Ramularia is a disease of barley that manifests itself as reddish brown lesions on the leaves, awns and stems of the plant.
Until the mid-1990s it had not been a known concern for Irish barley crops.
Since then, it has been ever present and it has the potential to cause significant reductions in both grain yield and quality.
Fortunately, apart from a small number of cases, its destructive potential has rarely been realised in Irish crops. This was largely thanks to the availability of effective fungicides, and chlorothalonil in particular.
However, the use of chlorothalonil has been prohibited in the EU since 20 May last year and we now enter a new era without this fungicide. So, there are many questions as to how we will continue to control ramularia, or indeed if we can.
Alternatives to chemistry
The simplest response is to ask what chemistry or fungicide we can replace chlorothalonil with. However, as with every decision relating to pesticide usage, we should first ask what tools should be considered to eliminate, reduce or alleviate its impact before we take the decision to apply a fungicide.
In simplest terms we must take an integrated or integrated pest management (IPM) approach. So, what does this look like and how effective will it be?
Firstly, IPM is a knowledge-based process. The more we know about a pest the greater our capacity to put measures in place that limit its impact prior to chemical intervention. But ramularia presents many challenges in this regard.
The more we know about a pest the greater our capacity to put measures in place that limit its impact prior to chemical intervention
Given that it is a relatively new disease and generally only significant in wetter climates, such as Ireland, the overall knowledge base for ramularia is limited.
Understanding the disease
We have some ideas as to inoculum sources, triggers of disease development and potential impacts, each of which are described later, but this is only scratching the surface relative to what we know about our other major diseases.
In the chlorothalonil era, the disease was only seen if a breakdown in control occurred. Pinpointing the exact reason for this is difficult and can often be related to either the incorrect timing or application of chlorothalonil.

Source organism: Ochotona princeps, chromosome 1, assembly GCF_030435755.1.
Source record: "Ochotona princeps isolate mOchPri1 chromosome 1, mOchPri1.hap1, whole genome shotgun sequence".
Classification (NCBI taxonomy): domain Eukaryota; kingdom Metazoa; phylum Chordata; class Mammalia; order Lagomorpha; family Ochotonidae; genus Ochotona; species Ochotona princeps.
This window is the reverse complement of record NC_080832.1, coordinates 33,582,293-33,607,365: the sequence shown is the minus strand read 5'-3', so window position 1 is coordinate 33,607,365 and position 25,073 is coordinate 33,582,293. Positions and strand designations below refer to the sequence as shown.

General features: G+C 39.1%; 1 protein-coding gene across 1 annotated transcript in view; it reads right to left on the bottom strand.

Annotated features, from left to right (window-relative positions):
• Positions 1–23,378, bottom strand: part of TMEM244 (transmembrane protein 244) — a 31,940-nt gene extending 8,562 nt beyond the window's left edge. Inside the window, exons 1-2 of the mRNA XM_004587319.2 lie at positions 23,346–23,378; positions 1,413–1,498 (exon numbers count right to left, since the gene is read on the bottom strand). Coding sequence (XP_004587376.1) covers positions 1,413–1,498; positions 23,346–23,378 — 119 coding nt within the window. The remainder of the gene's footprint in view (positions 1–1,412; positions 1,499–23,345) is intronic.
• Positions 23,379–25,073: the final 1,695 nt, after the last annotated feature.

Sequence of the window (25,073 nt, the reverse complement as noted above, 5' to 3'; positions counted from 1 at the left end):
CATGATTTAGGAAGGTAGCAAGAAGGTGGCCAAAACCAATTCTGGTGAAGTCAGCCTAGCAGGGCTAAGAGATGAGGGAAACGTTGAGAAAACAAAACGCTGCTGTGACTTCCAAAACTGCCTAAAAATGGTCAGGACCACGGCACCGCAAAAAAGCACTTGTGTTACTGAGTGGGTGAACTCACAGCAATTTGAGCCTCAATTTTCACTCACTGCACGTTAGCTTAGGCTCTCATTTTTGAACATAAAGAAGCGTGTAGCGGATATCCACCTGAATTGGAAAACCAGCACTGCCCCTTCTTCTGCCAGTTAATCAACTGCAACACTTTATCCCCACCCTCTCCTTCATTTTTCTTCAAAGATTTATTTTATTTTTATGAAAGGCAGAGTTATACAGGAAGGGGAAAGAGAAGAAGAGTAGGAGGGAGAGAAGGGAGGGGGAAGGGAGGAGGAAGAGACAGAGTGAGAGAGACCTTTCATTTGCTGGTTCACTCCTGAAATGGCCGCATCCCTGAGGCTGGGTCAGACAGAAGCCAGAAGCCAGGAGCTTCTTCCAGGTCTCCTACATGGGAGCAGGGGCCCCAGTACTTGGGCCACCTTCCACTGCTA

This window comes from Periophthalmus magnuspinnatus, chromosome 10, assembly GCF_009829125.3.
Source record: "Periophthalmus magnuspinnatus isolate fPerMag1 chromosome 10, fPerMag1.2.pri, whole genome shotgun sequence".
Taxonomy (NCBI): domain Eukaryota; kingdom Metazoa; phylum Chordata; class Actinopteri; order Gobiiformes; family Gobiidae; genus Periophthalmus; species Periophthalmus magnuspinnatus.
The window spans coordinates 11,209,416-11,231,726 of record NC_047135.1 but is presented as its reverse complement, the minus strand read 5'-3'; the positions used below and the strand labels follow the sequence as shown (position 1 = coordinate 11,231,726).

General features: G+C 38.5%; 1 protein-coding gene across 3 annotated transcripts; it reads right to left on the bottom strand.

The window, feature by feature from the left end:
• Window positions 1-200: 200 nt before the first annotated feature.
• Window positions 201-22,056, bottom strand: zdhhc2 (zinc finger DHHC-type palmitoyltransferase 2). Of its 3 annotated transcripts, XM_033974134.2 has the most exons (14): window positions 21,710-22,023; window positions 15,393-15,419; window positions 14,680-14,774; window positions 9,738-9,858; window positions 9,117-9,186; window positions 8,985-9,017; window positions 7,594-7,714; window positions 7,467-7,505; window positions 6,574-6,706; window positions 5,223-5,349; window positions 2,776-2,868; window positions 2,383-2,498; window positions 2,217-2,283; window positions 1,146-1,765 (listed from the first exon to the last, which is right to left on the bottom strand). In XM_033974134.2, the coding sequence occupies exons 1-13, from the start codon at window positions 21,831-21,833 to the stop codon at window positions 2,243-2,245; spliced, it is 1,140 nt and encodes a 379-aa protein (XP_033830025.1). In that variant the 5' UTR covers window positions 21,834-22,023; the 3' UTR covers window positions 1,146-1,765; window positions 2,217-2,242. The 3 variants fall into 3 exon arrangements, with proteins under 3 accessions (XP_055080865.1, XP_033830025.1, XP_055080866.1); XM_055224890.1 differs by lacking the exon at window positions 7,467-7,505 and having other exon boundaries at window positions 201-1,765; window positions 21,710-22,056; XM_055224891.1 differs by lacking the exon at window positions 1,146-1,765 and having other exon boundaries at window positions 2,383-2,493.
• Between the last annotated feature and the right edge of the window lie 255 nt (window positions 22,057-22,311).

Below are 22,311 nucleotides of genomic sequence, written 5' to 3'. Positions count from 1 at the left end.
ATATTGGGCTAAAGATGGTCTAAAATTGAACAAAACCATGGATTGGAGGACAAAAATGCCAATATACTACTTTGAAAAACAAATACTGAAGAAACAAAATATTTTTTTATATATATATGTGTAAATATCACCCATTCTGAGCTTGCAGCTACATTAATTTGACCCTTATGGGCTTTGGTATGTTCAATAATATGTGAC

However, there were plenty of barley crops over the years in similar situations which did not suffer the devastating effects of ramularia.
Being able to understand these would be even more informative. However, the weather between stem extension and flowering was probably the biggest single factor in these crops and we can’t change that.
However, we can do things that can exacerbate the disease and these are the things we can manage.
Act to prevent or minimise
The first principle of IPM is to prevent the pest – ramularia. This means preventing the initial infection or preventing the disease from taking hold. The latter mainly relates to varietal resistance, but the science of this is only in its infancy with ramularia.
The evaluation of new varieties for recommendation aims to ascertain which weakness and strengths are present. Because local environment is highly influential in such pressures, varieties are trialled in different locations. Because ramularia is extremely dependent on local environment, plant breeders are uncertain as to whether a lack of disease is due to resistance, or an artefact of the trialling process.
In recent years, the Department of Agriculture started including ramularia as a key disease in its barley variety evaluation trials and these, in time, will provide an extremely valuable resource for Irish growers.
Because of the influence of location on disease development, these trials may struggle to separate varieties that have a five, six or even a seven for resistance, but we can have confidence that extremely weak varieties will be identified early in the process.